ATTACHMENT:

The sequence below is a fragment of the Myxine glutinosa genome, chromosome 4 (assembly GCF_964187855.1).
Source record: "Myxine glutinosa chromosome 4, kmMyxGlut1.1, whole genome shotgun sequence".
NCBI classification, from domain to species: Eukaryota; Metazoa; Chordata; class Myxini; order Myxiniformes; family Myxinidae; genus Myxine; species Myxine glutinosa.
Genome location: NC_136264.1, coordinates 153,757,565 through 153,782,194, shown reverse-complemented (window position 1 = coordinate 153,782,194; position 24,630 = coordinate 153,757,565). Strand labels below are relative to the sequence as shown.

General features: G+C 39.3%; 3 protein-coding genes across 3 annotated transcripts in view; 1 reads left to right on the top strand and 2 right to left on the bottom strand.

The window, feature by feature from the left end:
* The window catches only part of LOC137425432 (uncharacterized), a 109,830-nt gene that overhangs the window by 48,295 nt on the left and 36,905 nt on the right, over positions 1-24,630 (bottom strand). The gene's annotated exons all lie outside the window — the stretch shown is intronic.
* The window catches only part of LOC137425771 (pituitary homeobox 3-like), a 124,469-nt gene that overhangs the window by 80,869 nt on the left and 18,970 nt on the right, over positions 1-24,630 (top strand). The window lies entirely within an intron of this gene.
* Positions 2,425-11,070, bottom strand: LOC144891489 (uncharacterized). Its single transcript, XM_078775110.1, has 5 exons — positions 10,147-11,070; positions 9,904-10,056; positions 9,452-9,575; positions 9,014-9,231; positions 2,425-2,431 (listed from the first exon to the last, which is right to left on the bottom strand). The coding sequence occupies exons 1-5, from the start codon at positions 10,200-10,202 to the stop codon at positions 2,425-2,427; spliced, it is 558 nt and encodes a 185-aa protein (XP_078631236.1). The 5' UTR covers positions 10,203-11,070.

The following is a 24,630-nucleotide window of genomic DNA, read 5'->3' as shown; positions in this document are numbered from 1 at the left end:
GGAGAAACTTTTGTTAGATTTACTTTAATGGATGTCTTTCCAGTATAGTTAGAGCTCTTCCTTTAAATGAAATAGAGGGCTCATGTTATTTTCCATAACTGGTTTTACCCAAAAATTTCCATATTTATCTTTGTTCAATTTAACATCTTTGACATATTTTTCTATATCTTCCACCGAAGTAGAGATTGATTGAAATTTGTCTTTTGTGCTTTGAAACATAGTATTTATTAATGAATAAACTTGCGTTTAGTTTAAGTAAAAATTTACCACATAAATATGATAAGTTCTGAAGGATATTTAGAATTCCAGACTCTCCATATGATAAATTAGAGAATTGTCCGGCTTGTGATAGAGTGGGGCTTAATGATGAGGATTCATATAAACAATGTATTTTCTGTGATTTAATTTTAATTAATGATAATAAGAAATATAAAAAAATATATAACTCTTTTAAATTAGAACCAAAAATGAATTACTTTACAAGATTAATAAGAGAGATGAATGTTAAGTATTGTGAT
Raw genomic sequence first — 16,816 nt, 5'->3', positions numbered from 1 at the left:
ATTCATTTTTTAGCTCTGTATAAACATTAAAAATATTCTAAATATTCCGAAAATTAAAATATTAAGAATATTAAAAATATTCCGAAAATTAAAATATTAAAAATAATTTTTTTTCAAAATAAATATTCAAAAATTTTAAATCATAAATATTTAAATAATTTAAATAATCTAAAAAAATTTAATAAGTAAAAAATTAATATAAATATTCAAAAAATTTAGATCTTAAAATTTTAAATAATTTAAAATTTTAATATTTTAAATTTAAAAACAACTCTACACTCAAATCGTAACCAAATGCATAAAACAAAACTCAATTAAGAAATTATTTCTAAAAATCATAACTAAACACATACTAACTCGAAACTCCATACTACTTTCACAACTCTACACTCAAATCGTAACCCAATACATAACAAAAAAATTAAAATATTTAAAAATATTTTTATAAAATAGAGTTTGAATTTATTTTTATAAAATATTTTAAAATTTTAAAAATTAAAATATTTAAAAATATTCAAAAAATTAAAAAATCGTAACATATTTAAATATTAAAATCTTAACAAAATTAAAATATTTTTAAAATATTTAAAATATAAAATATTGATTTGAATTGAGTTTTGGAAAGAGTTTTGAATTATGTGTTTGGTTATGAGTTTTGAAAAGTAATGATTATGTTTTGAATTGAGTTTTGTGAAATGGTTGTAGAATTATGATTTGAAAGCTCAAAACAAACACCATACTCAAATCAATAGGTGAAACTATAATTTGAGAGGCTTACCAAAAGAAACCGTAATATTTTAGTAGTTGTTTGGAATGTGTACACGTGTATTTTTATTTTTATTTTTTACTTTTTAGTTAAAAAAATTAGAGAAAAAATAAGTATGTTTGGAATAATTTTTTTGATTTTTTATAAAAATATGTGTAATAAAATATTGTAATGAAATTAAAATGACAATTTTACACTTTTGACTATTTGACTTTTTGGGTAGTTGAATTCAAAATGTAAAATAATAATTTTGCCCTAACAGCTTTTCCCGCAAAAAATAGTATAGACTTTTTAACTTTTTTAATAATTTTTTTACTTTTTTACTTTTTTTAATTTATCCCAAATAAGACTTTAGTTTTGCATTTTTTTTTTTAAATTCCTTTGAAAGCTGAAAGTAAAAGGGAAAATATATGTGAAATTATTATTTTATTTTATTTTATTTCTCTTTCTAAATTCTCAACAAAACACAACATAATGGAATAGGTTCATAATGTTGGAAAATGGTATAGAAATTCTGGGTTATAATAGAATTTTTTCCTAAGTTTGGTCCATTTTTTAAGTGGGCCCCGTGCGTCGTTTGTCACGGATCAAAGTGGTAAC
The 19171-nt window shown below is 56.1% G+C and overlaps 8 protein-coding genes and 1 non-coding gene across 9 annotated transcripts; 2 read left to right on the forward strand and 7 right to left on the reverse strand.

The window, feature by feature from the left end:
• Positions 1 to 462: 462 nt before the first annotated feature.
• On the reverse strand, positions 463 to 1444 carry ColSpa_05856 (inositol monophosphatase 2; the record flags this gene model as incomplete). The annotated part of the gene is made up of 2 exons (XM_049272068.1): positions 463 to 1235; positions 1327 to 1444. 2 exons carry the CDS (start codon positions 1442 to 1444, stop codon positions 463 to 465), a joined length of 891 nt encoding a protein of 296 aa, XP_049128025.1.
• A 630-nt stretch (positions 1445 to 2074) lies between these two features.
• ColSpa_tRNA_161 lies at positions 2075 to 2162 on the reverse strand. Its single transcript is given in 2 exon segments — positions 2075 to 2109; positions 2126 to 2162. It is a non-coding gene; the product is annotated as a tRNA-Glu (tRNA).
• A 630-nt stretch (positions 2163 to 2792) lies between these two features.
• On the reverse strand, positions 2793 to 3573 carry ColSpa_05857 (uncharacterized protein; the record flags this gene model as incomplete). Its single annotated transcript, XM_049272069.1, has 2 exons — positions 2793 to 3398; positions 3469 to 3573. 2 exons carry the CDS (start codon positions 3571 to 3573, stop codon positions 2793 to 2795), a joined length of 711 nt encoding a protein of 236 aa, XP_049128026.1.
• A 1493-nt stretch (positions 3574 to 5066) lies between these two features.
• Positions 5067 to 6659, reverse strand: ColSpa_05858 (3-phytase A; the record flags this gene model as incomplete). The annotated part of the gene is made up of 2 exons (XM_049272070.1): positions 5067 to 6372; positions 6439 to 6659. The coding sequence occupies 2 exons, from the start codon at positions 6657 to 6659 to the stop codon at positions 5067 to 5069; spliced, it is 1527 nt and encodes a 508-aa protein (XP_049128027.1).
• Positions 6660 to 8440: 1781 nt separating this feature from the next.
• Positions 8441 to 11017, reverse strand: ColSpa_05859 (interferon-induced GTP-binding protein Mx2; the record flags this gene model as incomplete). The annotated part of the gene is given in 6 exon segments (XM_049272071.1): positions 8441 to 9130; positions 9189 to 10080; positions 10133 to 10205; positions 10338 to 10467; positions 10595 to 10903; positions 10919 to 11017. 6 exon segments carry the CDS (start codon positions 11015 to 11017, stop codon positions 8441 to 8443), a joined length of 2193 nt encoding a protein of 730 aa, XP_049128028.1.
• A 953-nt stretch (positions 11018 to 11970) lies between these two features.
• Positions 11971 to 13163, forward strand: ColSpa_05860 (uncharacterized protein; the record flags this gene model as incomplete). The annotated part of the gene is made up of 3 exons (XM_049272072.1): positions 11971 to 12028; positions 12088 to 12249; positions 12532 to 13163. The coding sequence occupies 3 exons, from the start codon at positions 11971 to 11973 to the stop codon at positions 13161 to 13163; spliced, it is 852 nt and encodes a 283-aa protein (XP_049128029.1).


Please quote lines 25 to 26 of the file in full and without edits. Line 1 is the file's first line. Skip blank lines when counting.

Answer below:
• Positions 8441 to 11017, reverse strand: ColSpa_05859 (interferon-induced GTP-binding protein Mx2; the record flags this gene model as incomplete). The annotated part of the gene is given in 6 exon segments (XM_049272071.1): positions 8441 to 9130; positions 9189 to 10080; positions 10133 to 10205; positions 10338 to 10467; positions 10595 to 10903; positions 10919 to 11017. 6 exon segments carry the CDS (start codon positions 11015 to 11017, stop codon positions 8441 to 8443), a joined length of 2193 nt encoding a protein of 730 aa, XP_049128028.1.
• A 953-nt stretch (positions 11018 to 11970) lies between these two features.